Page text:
Because I still have more books than I can reasonably store, my simple rule is ten books must go out for every book I take in.

Oh, man, I don't have anywhere near that kind of discipline! :D Neither does my husband. We're both packrats and books are the one biggest weakness both of us have. Any de-cluttering scheme I came up with would have to involve keeping all our books, less the twenty or so which are duplicates I mean to get rid of anyway.

My other big weakness is craft supplies, although that comes and goes in waves, and I haven't had a wave hit in quite a while. [crossed fingers] I do a lot of different kinds of needlework, though, and I can go several years without particularly wanting to, say, work on my needle lace, or do any beadwork, or knit, or work on that free-form cross stitch piece. But when I want to, I really want to, and it's good when everything I need is right there waiting for me patiently. Assuming I can find it, of course. :P

I suppose procrastination is different for everyone, but for me, procrastination is more about performance anxiety than anything else.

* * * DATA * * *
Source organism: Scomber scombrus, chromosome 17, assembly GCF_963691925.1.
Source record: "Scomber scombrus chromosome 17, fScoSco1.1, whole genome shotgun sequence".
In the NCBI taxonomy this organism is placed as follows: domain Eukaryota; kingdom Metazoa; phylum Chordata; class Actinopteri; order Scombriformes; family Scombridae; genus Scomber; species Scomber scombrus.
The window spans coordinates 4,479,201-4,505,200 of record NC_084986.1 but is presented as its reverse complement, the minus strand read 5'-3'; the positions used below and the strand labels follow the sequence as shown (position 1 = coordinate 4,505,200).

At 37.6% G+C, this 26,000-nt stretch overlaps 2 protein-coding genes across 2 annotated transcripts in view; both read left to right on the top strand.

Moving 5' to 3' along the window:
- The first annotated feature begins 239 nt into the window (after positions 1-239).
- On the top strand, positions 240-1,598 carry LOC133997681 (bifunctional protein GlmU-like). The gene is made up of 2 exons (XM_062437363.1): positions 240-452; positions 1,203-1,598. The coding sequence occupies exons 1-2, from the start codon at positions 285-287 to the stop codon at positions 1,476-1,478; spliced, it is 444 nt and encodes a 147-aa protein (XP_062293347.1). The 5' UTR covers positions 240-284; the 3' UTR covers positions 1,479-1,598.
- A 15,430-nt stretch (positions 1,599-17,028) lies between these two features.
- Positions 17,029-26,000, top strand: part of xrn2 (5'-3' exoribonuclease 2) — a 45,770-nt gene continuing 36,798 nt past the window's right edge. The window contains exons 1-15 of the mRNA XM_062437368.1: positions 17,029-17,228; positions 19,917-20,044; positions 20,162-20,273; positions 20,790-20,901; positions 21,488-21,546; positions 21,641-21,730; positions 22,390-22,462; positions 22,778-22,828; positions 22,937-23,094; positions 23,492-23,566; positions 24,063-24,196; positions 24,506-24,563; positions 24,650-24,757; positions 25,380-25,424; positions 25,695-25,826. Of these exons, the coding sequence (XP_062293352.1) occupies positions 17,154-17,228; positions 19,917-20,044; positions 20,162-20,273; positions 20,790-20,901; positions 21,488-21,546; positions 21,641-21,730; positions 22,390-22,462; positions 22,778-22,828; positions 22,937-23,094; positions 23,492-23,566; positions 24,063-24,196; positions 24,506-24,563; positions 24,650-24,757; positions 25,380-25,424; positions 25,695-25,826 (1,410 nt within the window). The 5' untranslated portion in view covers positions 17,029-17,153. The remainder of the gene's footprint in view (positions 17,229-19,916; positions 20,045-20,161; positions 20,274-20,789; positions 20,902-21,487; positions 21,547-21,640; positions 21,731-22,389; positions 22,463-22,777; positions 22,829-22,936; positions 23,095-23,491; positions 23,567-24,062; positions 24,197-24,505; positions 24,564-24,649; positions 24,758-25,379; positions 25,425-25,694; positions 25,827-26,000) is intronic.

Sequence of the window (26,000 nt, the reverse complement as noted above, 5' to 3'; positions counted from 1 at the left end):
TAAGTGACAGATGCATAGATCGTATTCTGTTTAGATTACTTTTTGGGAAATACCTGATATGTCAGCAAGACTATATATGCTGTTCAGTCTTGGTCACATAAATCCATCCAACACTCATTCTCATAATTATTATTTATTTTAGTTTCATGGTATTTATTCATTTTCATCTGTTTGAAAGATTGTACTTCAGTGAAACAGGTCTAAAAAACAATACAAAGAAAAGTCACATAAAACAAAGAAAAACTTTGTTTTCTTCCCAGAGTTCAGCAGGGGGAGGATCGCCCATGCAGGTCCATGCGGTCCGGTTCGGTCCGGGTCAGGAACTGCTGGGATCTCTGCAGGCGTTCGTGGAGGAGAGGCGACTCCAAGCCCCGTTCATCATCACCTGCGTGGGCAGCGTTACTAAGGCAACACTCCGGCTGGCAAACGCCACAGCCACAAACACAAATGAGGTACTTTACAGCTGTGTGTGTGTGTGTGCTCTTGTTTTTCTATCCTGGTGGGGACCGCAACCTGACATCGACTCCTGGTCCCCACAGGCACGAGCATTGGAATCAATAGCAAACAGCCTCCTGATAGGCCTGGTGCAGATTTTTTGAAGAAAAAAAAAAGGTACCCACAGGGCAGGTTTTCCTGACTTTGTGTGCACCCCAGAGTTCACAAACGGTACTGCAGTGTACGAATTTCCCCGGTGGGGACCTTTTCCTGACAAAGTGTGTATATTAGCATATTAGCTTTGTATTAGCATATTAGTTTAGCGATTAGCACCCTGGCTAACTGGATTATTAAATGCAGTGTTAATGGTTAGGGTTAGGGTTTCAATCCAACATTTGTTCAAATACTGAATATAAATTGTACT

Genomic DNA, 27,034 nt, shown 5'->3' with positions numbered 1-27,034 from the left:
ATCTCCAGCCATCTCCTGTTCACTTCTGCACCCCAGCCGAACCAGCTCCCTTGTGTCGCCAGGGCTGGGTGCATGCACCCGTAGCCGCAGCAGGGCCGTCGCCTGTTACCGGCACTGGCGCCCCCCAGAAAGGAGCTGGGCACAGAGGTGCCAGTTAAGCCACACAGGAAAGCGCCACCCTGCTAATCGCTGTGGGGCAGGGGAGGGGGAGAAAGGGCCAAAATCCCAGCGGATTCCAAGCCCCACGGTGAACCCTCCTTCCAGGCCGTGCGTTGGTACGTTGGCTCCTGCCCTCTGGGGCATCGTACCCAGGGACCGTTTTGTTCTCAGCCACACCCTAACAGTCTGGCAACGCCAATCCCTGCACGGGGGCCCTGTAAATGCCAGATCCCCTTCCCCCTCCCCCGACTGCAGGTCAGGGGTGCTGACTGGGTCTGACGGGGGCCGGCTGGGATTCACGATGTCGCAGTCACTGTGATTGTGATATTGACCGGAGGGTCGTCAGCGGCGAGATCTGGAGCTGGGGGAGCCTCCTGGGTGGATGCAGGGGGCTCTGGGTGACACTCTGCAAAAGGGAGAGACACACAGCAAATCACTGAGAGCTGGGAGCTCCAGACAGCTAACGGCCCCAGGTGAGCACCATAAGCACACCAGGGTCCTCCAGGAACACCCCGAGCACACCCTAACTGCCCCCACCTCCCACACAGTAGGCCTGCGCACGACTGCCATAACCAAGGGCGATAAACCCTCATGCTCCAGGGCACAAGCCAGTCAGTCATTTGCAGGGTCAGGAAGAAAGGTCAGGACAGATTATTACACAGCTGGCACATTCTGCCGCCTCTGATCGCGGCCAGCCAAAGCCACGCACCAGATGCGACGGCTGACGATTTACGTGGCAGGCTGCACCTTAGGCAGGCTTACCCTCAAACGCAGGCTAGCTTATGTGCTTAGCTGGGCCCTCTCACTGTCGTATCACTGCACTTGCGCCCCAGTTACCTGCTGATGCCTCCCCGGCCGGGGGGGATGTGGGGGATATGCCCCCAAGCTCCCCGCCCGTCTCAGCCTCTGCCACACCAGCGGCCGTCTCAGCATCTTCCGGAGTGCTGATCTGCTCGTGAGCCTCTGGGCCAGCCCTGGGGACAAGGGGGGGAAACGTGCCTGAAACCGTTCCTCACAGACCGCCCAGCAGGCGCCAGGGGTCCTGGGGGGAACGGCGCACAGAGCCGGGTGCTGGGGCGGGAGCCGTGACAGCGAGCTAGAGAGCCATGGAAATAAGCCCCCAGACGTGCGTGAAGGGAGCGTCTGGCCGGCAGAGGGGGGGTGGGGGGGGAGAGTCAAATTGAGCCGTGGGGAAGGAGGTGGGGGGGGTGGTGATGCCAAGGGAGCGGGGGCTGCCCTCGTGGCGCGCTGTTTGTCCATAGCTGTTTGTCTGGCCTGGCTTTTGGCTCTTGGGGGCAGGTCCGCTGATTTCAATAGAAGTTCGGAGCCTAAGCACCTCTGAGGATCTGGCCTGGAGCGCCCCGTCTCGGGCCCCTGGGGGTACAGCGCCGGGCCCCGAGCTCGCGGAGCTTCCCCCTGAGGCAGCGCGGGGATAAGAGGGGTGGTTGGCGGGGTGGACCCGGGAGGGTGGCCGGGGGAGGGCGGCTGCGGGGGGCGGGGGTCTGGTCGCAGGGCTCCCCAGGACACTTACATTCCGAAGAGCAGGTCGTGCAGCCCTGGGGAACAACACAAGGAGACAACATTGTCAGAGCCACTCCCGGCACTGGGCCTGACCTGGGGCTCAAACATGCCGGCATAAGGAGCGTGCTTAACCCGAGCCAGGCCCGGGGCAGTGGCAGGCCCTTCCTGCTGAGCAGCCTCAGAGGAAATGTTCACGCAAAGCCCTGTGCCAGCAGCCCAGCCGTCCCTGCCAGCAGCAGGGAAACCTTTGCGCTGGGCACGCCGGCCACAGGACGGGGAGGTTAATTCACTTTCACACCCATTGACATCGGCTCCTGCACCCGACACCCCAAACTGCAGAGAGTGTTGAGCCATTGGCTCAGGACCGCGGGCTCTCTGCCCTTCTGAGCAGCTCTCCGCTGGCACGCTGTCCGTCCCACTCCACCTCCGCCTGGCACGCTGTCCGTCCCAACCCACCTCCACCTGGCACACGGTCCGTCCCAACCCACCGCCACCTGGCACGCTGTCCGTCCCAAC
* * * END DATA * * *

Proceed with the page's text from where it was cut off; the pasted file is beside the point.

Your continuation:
Humm. That's part of it, yes. [ponder] I was just talking with WrittenWyrdd over at her blog about how I'm much more likely to get into a flailing logjam on projects I feel very strongly about than on projects which feel more like something casual and just sort of fun to do. That's exactly what it feels like -- I start worrying that I won't do proper justice to this project which means so much to me and my brain clogs up. :/ And when a project -- anything, not just writing -- goes past a certain point of discomfort I start avoiding it, not even wanting to think about it. This is where I developed my talent for pounding out decent copy, whether fiction or a paper for school or whatever, at the last minute. It works beautifully, except when it doesn't. (To be fair to myself, it works beautifully about eighty percent of the time. I've gotten As on term papers and take-home essay exams which were done in the twenty or so hours before the time they were due, and great comments on stories which were similarly banged out at the last minute. My subconscious does wonderful work for me, most of the time. It's that other twenty percent that's the problem.) One more thing to work on; I'll group that in with building padding into my schedule.